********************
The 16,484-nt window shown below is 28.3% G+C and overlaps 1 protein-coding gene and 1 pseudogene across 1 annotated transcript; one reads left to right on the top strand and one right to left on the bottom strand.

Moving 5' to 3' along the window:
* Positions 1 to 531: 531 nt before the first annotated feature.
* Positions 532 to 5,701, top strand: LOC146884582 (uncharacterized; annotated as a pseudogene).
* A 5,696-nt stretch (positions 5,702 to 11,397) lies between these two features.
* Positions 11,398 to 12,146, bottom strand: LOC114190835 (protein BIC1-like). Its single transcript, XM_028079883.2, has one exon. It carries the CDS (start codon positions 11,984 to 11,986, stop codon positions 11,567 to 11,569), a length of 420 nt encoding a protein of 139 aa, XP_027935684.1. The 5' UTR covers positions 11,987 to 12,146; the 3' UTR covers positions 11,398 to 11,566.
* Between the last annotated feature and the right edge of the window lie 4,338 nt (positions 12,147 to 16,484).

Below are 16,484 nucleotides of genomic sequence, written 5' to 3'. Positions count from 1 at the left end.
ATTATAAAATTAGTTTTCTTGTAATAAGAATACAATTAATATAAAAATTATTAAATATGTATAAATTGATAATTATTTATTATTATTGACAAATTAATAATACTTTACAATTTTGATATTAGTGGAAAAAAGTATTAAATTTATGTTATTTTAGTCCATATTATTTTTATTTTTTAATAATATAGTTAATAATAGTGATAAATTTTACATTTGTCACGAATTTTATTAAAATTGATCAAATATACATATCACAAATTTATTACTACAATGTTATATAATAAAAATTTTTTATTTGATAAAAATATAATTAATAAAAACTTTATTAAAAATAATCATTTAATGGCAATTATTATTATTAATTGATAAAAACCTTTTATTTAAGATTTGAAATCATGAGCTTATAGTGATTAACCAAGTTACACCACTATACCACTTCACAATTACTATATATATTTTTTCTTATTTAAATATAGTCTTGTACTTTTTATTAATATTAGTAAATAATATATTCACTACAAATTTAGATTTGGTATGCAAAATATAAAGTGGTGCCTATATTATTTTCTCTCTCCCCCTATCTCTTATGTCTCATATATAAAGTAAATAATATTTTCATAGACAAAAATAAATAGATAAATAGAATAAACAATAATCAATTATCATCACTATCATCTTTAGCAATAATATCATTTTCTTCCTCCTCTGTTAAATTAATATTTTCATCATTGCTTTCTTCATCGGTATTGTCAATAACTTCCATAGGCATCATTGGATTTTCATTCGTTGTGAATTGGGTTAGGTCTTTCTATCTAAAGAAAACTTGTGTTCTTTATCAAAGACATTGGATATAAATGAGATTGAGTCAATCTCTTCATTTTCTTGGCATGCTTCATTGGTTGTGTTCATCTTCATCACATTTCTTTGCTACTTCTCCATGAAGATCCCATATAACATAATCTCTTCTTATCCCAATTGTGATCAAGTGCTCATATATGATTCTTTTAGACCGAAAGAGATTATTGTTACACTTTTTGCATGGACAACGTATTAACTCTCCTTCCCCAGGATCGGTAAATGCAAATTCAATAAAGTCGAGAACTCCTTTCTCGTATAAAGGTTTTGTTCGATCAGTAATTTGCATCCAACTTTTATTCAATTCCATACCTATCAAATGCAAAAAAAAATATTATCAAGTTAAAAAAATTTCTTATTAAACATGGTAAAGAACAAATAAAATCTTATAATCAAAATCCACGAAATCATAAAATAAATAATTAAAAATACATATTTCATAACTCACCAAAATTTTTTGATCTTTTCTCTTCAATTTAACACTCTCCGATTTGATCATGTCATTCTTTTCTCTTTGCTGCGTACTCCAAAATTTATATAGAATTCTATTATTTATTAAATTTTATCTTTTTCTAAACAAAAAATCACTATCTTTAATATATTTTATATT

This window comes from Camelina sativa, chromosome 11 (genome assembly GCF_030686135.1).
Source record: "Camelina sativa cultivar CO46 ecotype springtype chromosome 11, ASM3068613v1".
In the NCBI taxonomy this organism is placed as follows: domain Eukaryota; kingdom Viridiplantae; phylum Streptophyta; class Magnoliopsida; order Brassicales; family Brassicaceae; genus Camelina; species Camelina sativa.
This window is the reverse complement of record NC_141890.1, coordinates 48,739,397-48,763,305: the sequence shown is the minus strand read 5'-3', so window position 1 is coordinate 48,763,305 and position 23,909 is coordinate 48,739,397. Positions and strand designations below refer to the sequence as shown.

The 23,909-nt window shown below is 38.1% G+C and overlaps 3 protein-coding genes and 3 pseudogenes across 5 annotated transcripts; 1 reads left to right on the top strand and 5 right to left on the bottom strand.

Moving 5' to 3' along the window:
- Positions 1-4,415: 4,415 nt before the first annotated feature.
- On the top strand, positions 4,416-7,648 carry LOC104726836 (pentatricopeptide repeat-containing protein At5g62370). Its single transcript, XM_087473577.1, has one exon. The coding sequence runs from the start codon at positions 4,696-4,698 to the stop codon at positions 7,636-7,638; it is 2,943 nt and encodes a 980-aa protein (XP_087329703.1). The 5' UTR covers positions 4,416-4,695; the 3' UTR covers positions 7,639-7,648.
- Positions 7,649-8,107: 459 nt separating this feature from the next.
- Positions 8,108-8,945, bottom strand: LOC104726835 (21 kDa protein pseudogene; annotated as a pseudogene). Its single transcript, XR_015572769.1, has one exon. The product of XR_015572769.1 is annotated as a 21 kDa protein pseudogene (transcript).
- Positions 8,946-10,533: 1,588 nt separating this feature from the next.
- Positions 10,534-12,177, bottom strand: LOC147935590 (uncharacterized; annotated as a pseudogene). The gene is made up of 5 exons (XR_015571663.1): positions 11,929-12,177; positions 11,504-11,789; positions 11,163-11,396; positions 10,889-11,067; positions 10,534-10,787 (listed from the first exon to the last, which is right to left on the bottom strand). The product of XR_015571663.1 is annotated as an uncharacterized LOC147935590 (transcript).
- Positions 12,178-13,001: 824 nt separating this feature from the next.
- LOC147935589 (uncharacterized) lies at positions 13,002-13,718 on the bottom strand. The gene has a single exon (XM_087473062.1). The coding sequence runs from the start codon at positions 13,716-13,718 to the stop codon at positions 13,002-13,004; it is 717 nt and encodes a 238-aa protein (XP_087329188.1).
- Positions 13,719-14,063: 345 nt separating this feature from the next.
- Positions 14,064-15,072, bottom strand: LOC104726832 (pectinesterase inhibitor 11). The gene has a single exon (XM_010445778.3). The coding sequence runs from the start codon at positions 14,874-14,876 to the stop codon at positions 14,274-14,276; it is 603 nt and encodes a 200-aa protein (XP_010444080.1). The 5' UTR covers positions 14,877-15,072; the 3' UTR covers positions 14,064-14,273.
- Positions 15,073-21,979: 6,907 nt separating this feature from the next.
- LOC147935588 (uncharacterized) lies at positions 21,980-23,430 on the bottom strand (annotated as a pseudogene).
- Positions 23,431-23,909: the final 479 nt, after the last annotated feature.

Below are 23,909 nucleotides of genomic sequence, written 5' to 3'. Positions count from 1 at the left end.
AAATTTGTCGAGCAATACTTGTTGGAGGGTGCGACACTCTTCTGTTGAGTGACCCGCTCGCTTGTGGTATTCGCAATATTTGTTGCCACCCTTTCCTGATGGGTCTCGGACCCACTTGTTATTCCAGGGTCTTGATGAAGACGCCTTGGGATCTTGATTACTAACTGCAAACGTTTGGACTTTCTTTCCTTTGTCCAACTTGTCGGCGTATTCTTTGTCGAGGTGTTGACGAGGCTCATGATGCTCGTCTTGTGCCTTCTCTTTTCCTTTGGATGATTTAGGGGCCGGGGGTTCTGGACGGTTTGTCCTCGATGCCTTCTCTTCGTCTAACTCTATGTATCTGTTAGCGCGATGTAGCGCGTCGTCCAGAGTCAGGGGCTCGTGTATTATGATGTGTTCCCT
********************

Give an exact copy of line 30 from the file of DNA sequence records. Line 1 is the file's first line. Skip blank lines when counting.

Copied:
AAATTTGTCGAGCAATACTTGTTGGAGGGTGCGACACTCTTCTGTTGAGTGACCCGCTCGCTTGTGGTATTCGCAATATTTGTTGCCACCCTTTCCTGATGGGTCTCGGACCCACTTGTTATTCCAGGGTCTTGATGAAGACGCCTTGGGATCTTGATTACTAACTGCAAACGTTTGGACTTTCTTTCCTTTGTCCAACTTGTCGGCGTATTCTTTGTCGAGGTGTTGACGAGGCTCATGATGCTCGTCTTGTGCCTTCTCTTTTCCTTTGGATGATTTAGGGGCCGGGGGTTCTGGACGGTTTGTCCTCGATGCCTTCTCTTCGTCTAACTCTATGTATCTGTTAGCGCGATGTAGCGCGTCGTCCAGAGTCAGGGGCTCGTGTATTATGATGTGTTCCCT